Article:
President Obama has long cited his fellow president from Illinois in defining moments of his political career.
He announced his presidential candidacy in Springfield, Ill., Abraham Lincoln's hometown. He studied up on Lincoln's writings shortly after winning his first election in 2008. He framed his first inaugural address after that of the Great Emancipator, ripping its title from a line in the Gettysburg Address. On a number of occasions, he's quoted (and even misquoted) the 16th president to drive home a point.
And on Tuesday, as the president delivers the final State of the Union address of his presidency, a speech the White House is billing as non-traditional and forward-looking, Obama will again recall the words of Honest Abe.
"America has been through big changes before – wars and depression, the influx of immigrants, workers fighting for a fair deal, and movements to expand civil rights," he will say, according to excerpts of his speech released before the address. " Each time, there have been those who told us to fear the future; who claimed we could slam the brakes on change, promising to restore past glory if we just got some group or idea that was threatening America under control. And each time, we overcame those fears. We did not, in the words of Lincoln, adhere to the “dogmas of the quiet past.” Instead we thought anew, and acted anew. "
President Obama pulls the line "dogmas of the quiet past" from Lincoln's second annual address to Congress, which is considered among the best State of the Union addresses in the nation's history. The president offered a rebuke of slavery as the root cause of the Civil War and mulled freeing the enslaved in order to save the Union, shortly before issuing the Emancipation Proclamation January 1863. "The fiery trial through which we pass will light us down in honor or dishonor to the latest generation," Lincoln wrote. "In giving freedom to the slave we assure freedom to the free...We shall nobly save or meanly lose the last best hope of earth. "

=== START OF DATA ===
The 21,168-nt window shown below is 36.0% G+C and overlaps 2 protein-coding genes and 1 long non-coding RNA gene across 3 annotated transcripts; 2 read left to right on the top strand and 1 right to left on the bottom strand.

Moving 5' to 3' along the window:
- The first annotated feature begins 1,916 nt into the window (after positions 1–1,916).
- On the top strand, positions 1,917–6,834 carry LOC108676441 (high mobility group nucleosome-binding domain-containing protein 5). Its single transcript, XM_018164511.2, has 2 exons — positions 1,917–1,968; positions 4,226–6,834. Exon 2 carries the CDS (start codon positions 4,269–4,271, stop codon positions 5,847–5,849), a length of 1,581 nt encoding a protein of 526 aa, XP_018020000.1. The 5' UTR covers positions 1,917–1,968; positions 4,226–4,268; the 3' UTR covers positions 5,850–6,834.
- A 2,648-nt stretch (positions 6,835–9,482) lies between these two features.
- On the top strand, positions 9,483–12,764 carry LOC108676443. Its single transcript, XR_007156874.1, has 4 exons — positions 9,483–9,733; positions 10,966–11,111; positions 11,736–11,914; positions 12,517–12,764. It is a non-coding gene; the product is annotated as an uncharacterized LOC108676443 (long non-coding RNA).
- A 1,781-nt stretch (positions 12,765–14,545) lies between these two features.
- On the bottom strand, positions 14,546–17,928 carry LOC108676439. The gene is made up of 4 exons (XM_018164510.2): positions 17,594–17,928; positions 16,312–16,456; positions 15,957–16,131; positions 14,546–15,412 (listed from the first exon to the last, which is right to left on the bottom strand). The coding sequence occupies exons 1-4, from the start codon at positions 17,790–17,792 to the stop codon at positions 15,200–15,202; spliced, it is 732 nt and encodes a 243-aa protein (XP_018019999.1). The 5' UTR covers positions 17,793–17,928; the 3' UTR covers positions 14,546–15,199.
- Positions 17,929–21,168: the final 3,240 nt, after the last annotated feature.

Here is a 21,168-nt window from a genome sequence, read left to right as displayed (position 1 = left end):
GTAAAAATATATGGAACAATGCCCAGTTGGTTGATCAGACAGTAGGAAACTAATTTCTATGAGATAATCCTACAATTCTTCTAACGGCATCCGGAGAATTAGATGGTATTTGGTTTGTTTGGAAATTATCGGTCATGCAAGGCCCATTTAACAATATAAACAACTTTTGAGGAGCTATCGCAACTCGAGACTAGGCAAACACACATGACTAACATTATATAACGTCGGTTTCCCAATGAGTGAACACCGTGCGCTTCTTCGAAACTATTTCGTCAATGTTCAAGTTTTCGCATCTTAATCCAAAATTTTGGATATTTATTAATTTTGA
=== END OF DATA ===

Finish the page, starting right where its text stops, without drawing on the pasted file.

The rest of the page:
The quote Obama pulls appears in the following passage:
Is it doubted, then, that the plan I propose, if adopted, would shorten the war, and thus lessen its expenditure of money and of blood? Is it doubted that it would restore the national authority and national prosperity and perpetuate both indefinitely? Is it doubted that we here--Congress and Executive can secure its adoption? Will not the good people respond to a united and earnest appeal from us? Can we, can they, by any other means so certainly or so speedily assure these vital objects? We can succeed only by concert. It is not "Can any of us imagine better?" but "Can we all do better?" Object whatsoever is possible, still the question recurs, "Can we do better?" The dogmas of the quiet past are inadequate to the stormy present. The occasion is piled high with difficulty, and we must rise with the occasion. As our case is new, so we must think anew and act anew. We must disenthrall ourselves, and then we shall save our country.
In a way, Obama's suggesting the same thing. The excerpts provided show that Obama will call on politicians to overcome fear and disagreement to help usher the country forward for future generations.
Throughout history, he'll say, "We made change work for us, always extending America’s promise outward, to the next frontier, to more and more people. And because we did – because we saw opportunity where others saw only peril – we emerged stronger and better than before.”